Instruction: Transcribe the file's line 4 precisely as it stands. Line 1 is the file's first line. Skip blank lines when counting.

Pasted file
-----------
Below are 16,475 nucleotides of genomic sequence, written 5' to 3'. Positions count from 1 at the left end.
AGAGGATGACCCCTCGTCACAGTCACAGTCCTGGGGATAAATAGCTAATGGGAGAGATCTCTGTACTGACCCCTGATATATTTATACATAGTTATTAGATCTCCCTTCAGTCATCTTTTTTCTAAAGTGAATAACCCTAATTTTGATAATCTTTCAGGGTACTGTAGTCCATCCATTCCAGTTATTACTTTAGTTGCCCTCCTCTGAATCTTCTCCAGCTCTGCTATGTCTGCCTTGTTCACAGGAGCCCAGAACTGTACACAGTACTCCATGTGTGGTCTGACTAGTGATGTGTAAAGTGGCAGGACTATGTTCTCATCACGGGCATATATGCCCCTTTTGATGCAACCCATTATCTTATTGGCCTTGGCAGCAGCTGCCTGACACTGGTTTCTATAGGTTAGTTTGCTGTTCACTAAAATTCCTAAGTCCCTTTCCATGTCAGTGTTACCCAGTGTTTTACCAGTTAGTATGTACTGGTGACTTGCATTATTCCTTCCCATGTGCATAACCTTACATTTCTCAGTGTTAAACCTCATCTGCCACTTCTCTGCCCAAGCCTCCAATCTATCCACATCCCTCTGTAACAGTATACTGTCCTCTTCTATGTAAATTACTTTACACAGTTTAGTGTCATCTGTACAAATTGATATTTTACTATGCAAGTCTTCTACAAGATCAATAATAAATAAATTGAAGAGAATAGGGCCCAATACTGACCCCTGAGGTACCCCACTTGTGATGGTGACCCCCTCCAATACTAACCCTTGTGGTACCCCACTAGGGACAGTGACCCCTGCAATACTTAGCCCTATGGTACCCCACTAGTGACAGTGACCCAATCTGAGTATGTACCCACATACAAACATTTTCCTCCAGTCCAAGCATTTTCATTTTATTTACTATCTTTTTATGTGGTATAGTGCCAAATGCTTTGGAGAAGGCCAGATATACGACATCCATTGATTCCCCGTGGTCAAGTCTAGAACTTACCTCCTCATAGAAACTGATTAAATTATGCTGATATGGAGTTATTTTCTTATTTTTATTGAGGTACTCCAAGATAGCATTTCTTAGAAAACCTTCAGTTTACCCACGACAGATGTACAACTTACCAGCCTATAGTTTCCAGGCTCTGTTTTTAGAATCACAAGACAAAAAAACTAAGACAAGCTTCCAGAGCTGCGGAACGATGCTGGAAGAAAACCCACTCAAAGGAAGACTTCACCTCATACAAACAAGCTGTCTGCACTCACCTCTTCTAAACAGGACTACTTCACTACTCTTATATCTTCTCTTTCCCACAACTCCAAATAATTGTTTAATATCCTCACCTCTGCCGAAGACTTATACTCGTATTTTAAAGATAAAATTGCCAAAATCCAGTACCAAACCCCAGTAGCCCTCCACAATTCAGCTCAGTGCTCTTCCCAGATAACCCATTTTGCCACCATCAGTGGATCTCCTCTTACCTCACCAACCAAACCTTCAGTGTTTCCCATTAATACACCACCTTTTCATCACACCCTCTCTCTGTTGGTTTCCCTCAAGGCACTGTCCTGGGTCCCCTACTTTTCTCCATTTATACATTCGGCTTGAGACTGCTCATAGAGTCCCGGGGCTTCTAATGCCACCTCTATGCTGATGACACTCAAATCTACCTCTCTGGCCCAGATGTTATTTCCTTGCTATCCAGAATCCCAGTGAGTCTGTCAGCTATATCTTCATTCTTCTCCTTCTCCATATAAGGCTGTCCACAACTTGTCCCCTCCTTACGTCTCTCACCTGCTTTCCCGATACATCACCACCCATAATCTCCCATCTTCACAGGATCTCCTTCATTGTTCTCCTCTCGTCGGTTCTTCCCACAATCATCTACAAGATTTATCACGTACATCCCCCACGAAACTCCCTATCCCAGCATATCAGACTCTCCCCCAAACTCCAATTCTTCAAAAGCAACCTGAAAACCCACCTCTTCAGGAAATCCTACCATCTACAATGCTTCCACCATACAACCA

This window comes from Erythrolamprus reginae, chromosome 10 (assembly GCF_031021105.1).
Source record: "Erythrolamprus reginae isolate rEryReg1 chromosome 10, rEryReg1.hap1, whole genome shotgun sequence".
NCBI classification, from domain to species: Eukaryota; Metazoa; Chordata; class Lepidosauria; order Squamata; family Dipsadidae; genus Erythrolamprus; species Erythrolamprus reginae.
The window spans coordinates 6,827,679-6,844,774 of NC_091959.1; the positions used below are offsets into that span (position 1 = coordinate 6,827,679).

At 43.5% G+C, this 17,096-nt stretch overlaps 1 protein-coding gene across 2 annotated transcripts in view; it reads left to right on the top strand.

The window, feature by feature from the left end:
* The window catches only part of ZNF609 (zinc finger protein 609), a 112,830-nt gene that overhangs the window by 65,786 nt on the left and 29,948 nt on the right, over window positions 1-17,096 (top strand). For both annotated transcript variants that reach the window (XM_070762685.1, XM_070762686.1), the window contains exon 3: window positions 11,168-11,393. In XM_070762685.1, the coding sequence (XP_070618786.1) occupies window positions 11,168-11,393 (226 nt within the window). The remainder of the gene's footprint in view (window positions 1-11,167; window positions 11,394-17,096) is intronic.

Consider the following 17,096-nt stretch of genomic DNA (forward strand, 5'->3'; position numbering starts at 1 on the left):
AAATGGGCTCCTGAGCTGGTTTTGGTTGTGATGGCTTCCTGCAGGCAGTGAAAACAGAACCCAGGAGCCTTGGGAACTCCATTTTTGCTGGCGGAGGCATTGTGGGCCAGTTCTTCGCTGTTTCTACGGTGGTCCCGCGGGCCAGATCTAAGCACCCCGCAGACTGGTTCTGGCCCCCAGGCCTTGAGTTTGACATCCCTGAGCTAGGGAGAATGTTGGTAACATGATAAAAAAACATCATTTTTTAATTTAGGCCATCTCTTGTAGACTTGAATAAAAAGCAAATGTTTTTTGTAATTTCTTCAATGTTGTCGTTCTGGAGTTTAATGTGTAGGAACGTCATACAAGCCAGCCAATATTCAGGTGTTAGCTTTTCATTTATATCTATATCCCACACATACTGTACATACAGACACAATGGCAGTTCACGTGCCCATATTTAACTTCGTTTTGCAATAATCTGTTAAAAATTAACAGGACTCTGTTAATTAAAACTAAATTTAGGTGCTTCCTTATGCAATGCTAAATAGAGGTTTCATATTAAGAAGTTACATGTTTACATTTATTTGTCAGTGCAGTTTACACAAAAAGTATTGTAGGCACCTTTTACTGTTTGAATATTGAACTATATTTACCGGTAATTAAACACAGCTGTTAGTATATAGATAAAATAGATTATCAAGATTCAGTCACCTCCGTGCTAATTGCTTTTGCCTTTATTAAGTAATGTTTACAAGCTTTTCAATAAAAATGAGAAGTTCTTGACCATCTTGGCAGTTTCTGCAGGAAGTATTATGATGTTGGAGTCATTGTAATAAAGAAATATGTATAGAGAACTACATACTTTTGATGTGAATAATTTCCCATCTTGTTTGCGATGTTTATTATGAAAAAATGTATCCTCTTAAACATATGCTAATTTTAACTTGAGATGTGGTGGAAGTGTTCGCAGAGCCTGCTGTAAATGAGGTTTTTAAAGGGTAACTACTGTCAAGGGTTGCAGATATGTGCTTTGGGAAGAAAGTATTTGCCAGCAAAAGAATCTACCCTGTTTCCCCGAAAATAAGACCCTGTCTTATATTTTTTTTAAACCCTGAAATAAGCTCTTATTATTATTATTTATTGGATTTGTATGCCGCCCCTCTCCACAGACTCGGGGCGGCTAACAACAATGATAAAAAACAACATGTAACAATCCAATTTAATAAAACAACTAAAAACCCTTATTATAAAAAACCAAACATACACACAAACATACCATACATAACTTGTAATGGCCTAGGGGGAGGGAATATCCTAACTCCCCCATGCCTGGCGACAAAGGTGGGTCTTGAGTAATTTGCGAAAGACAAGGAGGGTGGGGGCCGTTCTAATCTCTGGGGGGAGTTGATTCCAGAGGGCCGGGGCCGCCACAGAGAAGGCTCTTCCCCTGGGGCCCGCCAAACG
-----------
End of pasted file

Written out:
Source record: "Erythrolamprus reginae isolate rEryReg1 chromosome 10, rEryReg1.hap1, whole genome shotgun sequence".